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An Aggressive Approach For San Jose Sharks Doug Wilson

Doug Wilson

In recent articles, we’ve discussed the state of the San Jose Sharks. We’ve reviewed the most important question individuals in the organization must address. We’ve recognized the essential need for hard honesty over teal-tinted glasses. We’ve even walked into the trading bazaar, and described a bizarre trade. It all focuses on the upcoming offseason and how it is handled by the team’s current general manager Doug Wilson.

There is a central premise. The time for a rebuild is now. And this rebuild will provide the San Jose Sharks a good chance to re-emerge as a highly competitive team in the 2025 timeframe.

It’s Time for Doug Wilson to Start Rebuilding the Sharks

The Rebuild Basics

If the Sharks target becoming a competitive team again in the 2025 timeframe, they need to look at the roster and consider who is likely to be helpful in that timeframe and who isn’t.

Among those unlikely to be helpful, almost everyone who was a highly paid contributor this season. You know the names: Martin Jones, Evander Kane, Erik Karlsson, Marc-Edouard Vlasic, Brent Burns and Logan Couture. In 2025, Kane will be the youngest of this group, at age 34. The others will be 35 or older. Among this group, only Jones has a contract that expires before 2025.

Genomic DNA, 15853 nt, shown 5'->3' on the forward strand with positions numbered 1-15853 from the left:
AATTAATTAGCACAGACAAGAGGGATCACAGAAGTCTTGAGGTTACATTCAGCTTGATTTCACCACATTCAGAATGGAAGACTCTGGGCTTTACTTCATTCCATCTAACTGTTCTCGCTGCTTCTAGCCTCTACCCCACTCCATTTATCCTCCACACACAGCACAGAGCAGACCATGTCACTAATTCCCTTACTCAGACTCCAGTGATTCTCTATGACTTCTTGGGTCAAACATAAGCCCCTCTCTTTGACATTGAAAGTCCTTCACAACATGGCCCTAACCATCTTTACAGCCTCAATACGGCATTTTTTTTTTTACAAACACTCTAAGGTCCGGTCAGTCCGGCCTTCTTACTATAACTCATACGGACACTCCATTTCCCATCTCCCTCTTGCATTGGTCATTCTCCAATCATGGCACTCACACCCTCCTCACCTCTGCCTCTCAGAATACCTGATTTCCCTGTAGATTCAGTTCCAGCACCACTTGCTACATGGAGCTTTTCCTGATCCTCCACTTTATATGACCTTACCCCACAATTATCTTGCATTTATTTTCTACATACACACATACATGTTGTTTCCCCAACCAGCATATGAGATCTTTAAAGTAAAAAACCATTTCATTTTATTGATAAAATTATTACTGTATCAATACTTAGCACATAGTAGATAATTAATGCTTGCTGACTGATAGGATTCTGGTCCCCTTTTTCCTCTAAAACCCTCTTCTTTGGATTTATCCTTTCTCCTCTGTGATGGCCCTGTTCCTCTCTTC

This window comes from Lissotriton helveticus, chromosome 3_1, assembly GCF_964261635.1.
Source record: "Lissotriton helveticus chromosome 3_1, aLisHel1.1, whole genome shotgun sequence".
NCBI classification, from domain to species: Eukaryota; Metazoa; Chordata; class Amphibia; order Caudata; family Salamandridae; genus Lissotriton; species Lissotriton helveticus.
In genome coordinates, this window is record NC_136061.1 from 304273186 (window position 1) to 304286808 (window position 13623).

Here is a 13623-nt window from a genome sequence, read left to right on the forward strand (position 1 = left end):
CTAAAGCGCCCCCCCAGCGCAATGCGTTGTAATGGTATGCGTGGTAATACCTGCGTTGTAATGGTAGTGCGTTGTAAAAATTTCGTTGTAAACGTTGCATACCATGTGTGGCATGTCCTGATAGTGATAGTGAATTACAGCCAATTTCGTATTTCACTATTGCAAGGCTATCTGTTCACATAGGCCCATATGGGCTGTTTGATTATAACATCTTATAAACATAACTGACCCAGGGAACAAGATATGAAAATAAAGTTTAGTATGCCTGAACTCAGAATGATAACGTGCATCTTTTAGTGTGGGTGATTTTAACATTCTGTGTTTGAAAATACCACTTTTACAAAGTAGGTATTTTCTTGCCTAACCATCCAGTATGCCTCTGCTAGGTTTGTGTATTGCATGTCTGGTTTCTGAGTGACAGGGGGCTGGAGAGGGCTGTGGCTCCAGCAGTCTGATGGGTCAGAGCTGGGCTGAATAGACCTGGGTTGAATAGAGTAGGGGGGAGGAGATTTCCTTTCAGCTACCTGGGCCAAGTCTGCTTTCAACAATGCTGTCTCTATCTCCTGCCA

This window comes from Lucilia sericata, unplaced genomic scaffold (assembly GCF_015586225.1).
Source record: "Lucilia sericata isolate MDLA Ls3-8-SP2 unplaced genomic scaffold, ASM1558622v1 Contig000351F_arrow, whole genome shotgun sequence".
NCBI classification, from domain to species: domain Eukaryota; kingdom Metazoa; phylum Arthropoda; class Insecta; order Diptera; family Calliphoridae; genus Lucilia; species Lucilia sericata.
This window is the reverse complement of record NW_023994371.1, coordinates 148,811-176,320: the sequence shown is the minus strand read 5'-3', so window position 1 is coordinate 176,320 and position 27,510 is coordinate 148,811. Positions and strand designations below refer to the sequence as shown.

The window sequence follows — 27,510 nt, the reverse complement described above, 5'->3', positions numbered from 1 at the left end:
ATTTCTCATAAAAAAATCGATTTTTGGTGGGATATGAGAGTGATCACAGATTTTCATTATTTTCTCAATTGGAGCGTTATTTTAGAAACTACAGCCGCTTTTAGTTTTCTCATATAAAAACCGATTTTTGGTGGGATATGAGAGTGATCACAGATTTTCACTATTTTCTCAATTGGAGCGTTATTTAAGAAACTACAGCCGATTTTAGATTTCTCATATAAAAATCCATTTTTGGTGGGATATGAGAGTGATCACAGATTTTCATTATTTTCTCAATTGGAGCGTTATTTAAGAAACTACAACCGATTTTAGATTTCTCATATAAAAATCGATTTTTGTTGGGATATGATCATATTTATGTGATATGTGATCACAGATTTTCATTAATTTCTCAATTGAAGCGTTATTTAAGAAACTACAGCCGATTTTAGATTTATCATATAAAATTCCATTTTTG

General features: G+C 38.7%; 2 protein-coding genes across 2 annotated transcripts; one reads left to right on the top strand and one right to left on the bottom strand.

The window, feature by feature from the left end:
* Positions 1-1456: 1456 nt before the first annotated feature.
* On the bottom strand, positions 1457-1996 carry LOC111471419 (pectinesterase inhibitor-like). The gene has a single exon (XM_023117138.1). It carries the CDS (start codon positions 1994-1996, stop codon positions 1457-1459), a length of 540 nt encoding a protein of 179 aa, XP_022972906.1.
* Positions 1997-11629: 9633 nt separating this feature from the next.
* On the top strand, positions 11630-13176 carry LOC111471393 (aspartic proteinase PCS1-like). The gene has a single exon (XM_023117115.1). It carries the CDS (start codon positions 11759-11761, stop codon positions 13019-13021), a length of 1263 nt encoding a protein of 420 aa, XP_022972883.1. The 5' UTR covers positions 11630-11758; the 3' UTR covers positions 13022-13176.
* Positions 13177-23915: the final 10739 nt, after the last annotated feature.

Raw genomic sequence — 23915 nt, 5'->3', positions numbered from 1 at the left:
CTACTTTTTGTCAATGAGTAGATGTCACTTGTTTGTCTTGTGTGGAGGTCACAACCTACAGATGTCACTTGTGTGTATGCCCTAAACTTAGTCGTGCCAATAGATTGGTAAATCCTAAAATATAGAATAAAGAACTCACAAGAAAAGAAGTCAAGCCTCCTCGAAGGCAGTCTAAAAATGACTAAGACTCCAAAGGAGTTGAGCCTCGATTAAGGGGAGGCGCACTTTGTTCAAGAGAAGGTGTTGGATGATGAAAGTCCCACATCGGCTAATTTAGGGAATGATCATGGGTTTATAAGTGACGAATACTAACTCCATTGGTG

From the perspective of the Sharks in 2025, these players are all liabilities. They can all go. It is harsh but honest. This is the sort of process general manager Doug Wilson, or his successor if owner Hasso Plattner decides Wilson is not longer right for the job, needs to go through. This season was an opportunity wasted. The Sharks can not waste opportunity again.

The Not So Bizarre Trade

The seemingly bizarre trade proposal we discussed previously was with the Calgary Flames. It sent a still very good Erik Kalrsson to Calgary for the very mediocre Milan Lucic. Shockingly, what appears bizarre is that it actually makes sense for everyone involved.

Pulling back out, the reason the trade proposal makes sense is this: it trades now for later. In this case, Calgary gets a massive talent upgrade now and becomes instantly more competitive. They shed a horrid contract now, but risk a problematic contract later.

The Sharks have a meaningful asset they can employ now which will benefit the team later. The element is cap space.